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View Diary: A crash course in San Francisco politics (109 comments)

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  •  Additional background (25+ / 0-)

    The city currently has district elections but this is a recent development, or to be more precise, RE-development. When I moved to SF in 1986 all supervisors were elected at-large. This was itself a relatively recent change; I believe it took place somewhere around 1980. Prior to that there were districts, with boundaries different from the current ones. The areas comprising the current Districts 4 and 7 were, back then, the white, ethnic working-class area of San Francisco and the most conservative. They were the ones responsible for electing Dan White to the Board of Supervisors. You may recall that it was White who resigned from the Board (because at that time, Supervisors were paid less than $20,000 a year and he simply couldn't afford the job) and then attempted to change his mind. He was rebuffed by Mayor George Moscone and recently-elected Supervisor Harvey Milk. In response, he snuck back in to city hall and murdered both of them. If I recall correctly it was partly because of this that the city went to at-large elections for supervisors.

    Milk was the first openly gay man to be elected as Supervisor, indeed among the first to be elected to public office anywhere in the nation. Following his assassination he was replaced by another gay man, Harry Britt. There has been non-stop gay representation on the Board of Supervisors since then; sometimes as many as three or four of the eleven sitting supervisors have been gay, lesbian, or bisexual. We've yet to elect a transgender person to city-wide office.

    Personal notes here: current state senator Mark Leno is an acquaintance of mine. I have an extraordinarily high opinion of him and would be happy to seem him run for federal office. He's 61 years old (a few months younger than I am as it happens). During her recent interview, Nancy Pelosi noted that she became a member of Congress in her late 40's which she considered to be relatively late in life. In 2014, Leno will be 63. Even though Leno's politics are a bit more moderate than mine in many respects, I would happily vote for him for ANYTHING.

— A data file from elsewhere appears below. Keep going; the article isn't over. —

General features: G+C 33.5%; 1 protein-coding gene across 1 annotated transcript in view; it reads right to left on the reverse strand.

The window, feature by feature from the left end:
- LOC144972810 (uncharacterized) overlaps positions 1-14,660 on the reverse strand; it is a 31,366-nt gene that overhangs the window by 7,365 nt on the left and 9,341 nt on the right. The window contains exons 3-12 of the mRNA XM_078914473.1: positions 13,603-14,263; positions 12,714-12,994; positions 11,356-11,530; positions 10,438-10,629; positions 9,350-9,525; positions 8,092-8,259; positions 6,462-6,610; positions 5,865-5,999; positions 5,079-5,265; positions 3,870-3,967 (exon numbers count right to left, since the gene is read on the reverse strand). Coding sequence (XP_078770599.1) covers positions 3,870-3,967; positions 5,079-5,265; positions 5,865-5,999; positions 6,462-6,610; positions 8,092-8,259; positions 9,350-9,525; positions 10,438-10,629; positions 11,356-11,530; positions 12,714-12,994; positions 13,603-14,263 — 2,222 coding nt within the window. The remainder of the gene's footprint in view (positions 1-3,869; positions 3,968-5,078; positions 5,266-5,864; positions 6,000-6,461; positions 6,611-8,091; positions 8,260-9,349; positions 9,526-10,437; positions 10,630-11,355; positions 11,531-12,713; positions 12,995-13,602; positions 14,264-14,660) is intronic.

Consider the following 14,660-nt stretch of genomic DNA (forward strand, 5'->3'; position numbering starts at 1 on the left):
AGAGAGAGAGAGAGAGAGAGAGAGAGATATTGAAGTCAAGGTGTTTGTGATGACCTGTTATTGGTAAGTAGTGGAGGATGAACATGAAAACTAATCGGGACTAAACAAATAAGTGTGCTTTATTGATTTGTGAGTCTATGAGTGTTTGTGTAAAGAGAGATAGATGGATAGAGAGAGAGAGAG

My supervisor, Jane Kim she lives in the same building as I do though I don't really know her.

    Two other things of note as well: San Francisco is a small town disguised as a world-class city. Where else can you see your elected officials, past and current, strolling the streets and be able to say hello to them as though they were your best buddies? Politics is, and for a very long time has been, a blood sport here, possibly more so than in any other city I can think of. We have a highly-informed, highly involved electorate and because the city is so compact, the level of personal connection between elected officials and the population at large is unprecedented for a place with such a large population.

    San Francisco politics has a long and colorful history. It was infamously corrupt through much of the 19th Century and well into the 20th. While we are not saints by any conceivable stretch of the imagination, things are probably more transparent here now than at any previous time in the city's history.

    And only in San Francisco would someone like me, who's been here a mere 26 years, having moved here as an adult, be able to think of himself as virtually a native.

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